As a motorcycle mechanic I constantly have customers complain that their motorcycle won’t start when hot. Usually it worked absolutely fine for a few months before this problem started happening. Others had their two wheeler for a couple of years until it happened.
In either case, it’s important to diagnose the issue. In this case there can be several problems. It’s either electronics, fuel or something to do with compression. Which is why my first suggestion is to visit a mechanic.
But if you have some time on your hands and want to save a hundred bucks, these are the main things to look for:
1. Malfunctioning electronics
Electrical components can get hot and stop working. This is the first thing to check. Here’s an excellent step-by-step guide a gentleman motorcyclist shared on a forum I frequent:
Find out if the spark dies out. When it dies pull a plug wire off, stick a known good plug in the end and hold it close to the engine while someone cranks the engine over.
DO NOT hold on to anything metal, just hold the spark plug boot and put the ground strap of the extra plug against the engine, if you do it will give you a jolt. You should see a nice big blue spark between the spark plug gap. You can use a spark checker from an auto parts store thats a bit safer to do.
After you determine that the spark does indeed crap out when hot then you can start checking parts to see what’s wrong. You’ll need a service manual and an ohm meter.
2. Loss of compression from tight valve clearances
Valve clearances that are too tight when cold will get even tighter when the engine gets hot. When this happens, the valve stays open a little bit, making the compression go away. Then the engine can’t run! In order to check valve clearances, you’ll need:
- feeler gauges
- service manual for the specs and how to do it
While every motorcycle is different, this video provides a good overview on the importance of valve clearances and how to deal with problems that can arise from their malfunction:
3. Worn out ignition coils
If the spark plug and the gas line are both doing fine, it could be the ignition coils. Of course it could be all three or the ignition coil AND the spark plug that’s causing the problem. But if an ignition coil is worn out it often won’t work when it’s either cold or hot. Here’s how to check your ignition coil:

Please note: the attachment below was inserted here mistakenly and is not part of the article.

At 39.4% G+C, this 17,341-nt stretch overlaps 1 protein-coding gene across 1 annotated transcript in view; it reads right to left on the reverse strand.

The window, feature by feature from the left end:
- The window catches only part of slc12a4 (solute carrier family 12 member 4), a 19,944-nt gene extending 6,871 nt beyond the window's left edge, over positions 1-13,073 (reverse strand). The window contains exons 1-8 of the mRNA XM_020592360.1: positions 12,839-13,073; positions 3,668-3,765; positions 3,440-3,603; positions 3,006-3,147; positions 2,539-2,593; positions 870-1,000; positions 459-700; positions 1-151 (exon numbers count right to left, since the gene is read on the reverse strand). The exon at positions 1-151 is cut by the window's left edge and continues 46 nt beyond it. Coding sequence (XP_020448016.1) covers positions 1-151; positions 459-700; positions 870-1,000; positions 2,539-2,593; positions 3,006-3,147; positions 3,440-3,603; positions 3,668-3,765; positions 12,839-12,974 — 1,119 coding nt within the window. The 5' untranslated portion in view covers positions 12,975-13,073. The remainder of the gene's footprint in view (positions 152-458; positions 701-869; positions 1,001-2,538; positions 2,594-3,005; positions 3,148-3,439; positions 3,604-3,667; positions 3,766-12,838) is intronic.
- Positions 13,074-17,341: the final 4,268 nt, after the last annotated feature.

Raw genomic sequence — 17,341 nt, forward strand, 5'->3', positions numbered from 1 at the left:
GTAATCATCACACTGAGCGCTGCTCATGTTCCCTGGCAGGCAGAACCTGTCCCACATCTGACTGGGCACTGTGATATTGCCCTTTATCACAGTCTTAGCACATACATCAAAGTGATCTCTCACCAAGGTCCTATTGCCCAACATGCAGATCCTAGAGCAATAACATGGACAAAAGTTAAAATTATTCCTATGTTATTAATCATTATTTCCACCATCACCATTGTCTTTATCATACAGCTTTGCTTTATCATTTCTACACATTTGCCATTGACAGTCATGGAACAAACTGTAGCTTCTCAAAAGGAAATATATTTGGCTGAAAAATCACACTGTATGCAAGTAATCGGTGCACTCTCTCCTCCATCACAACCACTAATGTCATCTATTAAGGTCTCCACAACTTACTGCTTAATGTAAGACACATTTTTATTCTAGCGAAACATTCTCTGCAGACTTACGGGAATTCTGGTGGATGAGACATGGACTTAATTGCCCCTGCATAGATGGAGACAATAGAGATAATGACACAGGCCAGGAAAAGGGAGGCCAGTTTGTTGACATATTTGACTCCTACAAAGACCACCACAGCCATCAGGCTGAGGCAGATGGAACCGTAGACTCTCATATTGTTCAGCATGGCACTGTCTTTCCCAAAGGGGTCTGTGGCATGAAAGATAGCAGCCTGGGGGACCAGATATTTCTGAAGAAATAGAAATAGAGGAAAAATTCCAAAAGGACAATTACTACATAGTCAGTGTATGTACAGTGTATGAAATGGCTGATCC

In case of a malfunction, replacing your ignition coil with a new one will fix the problem. You can find ignition coil and spark plugs on Amazon for many motorcycles. As far as the actual replacement process goes, here’s a solid step-by-step video guide on that as well:
4. Fuel line and vapor lock
Fuel lines should go downward from the tank to the carbs, never having an upward turn. If they turn up and go down again, a vaporized gas bubble can form that will block the liquid gas flow.
One person found a temporary solution in simply opening the gas cap every ten minutes or so when riding, to relieve the pressure. Another person found that using 91 octane instead of 87 octane completely fixed the problem for them.
5. Dirty carburetor
In other cases what seemed like a fuel line problem had all to do with a dirty carburetor. The symptoms of these two often interlap. Here’s a great video tutorial on cleaning a motorcycle carburetor:
Final Word: Motorcycle Won’t Start When Hot
Electronics, ignition coils, compression, fuel line.. these are the most common reasons why motorcycles won’t start when hot. If you have solid mechanic skills, you might be able to pinpoint the problem yourself and actually fix it. Definitely give some of these tips a try and see if they work or not.
If you don’t have the time and willingness to diagnose the problem yourself, it’s always best to visit a mechanic and get a full assessment of the situation. Hope this helps!